George Plaster (born May 7, 1959 in Nashville, Tennessee) currently works for 102.5 FM "The Game" (WPRT-FM) in Nashville, and hosts an afternoon drive-time (3 to 6 PM Central Time show, SportsNight, with former Vanderbilt Commodores basketball and baseball player and former minor league baseball player Willy Daunic and Darren McFarland. He is also the former host of The Sports Zone, a daily afternoon sports talk radio program broadcasting on WGFX-FM (104.5 The Zone) in Nashville, Tennessee. Plaster had hosted the show since shortly after its 2003 inception until leaving WGFX in September of 2011, and for ten years prior, hosted SportsNight, a similar program on WWTN-FM. Plaster also hosts The State Auto SportsZone, a weekly television show that airs on Sunday nights from August to May on WZTV.
In the summer of 2003, Plaster was the central figure in a very public contract dispute which led to, and later hampered, his move to WGFX. When Cumulus Media agreed to purchase WWTN from Gaylord Entertainment Company, Plaster invoked a contract loophole which voided his contract with WWTN. Earlier in the year, however, Plaster had begun negotiations with Citadel Broadcasting Company to move his show to then-classic rock station WGFX (Plaster was suspended from WWTN for nearly two weeks in February 2003 after Gaylord officials reportedly learned of his backroom dealings). Plaster left WWTN in July just as the sale to Cumulus was completed, having been employed by the station since the early 1990s. He announced through other media that his show would resume on WGFX in August.
However, on August 11, 2003, just hours before he was to debut on WGFX, Cumulus (with assistance from Gaylord) was granted an injunction in Davidson County Chancery Court, preventing Plaster from appearing on his new show. Cumulus had sought to quash Plaster's new contract, citing a non-compete clause in his original WWTN contract. Plaster was under the assumption the clause had been voided along with the contract, which had been signed by Gaylord Entertainment, not Cumulus. Cumulus then filed a breach of contract suit against Plaster, and he reacted with a counter suit alleging that Cumulus was illegally hampering his ability to make a living. Willy Daunic and Darren McFarland, who both also made the move to WGFX (though without legal consequence since neither was under contract to WWTN), took to the air in Plaster's place and continued that way for two full months. On October 11, the case was settled without trial, and Plaster received an undisclosed sum of money from Cumulus and Gaylord. He was also allowed to join his co-hosts on WGFX, where he continued to broadcast until September 16, 2011.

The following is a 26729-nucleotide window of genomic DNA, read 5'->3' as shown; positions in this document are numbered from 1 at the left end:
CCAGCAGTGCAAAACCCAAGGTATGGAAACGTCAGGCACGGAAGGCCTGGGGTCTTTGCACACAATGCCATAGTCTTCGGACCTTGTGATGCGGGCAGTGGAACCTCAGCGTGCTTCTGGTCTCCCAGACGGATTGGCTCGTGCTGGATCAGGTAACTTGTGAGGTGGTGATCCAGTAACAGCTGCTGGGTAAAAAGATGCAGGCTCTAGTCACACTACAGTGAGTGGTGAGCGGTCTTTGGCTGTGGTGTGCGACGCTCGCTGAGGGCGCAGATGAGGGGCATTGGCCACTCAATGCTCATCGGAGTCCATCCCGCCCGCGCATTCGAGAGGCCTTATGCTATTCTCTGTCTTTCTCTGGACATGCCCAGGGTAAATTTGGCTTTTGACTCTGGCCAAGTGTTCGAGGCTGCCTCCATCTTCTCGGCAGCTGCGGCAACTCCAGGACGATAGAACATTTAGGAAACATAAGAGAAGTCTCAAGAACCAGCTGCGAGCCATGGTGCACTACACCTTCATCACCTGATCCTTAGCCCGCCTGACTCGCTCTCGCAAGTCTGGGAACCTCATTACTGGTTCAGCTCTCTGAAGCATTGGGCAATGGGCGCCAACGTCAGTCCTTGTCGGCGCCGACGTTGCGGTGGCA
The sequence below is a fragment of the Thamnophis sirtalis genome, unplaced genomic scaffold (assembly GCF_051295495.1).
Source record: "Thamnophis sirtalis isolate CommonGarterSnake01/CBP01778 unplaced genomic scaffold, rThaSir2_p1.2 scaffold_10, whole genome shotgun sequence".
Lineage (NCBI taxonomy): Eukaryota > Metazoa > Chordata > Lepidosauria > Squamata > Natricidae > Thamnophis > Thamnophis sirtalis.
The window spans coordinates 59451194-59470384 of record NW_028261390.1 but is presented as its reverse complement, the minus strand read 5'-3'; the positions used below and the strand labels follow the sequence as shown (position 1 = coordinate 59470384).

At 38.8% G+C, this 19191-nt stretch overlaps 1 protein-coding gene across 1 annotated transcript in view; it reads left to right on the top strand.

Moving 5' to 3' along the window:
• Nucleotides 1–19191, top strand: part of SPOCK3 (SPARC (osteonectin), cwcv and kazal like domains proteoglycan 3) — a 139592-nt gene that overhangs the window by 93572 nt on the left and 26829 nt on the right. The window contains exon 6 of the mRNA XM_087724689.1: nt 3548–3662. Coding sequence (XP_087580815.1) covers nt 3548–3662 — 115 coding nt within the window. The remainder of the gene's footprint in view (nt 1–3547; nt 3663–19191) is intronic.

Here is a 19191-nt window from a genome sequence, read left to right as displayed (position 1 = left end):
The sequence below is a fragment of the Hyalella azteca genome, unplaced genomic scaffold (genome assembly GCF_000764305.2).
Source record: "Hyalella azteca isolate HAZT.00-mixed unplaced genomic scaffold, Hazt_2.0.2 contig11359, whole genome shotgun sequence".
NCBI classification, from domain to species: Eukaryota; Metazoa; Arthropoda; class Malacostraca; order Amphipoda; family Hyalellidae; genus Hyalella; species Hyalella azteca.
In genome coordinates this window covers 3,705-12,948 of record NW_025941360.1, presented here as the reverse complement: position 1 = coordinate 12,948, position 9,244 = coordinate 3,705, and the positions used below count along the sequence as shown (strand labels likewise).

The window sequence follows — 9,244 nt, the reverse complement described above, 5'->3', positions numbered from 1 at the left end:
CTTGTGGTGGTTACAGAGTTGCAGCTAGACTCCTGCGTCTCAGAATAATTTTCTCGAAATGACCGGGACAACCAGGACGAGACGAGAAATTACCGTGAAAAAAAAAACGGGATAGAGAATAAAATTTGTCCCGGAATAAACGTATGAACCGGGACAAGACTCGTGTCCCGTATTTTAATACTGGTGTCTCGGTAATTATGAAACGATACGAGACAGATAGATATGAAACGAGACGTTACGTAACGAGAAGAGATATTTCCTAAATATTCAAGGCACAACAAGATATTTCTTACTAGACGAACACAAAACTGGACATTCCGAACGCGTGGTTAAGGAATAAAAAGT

Public perception in the ordeal favored Plaster, and most of his audience followed him to WGFX. Meanwhile, SportsNight continued at WWTN without Plaster, and was later moved to WNFN-FM, where it continued to compete with The Sports Zone until March 13, 2006. On that Wednesday, SportsNight was canceled and its hosts (those who once worked with Plaster) were fired, effectively ending the saga. SportsNight saw its ratings consistently and significantly drop in the three years following Plaster's departure. In July 2006, after three months of earning respectable ratings airing ESPN Radio programming against Plaster, WNFN launched The Sports Guys, a new afternoon show hosted by legendary Nashville sportscaster Bob Bell and former Middle Tennessee State University head football coach Boots Donnelly, although Bell's declining health later caused him to leave the program. In July, 2009, WNFN changed formats as ratings never approached those of Plaster's show.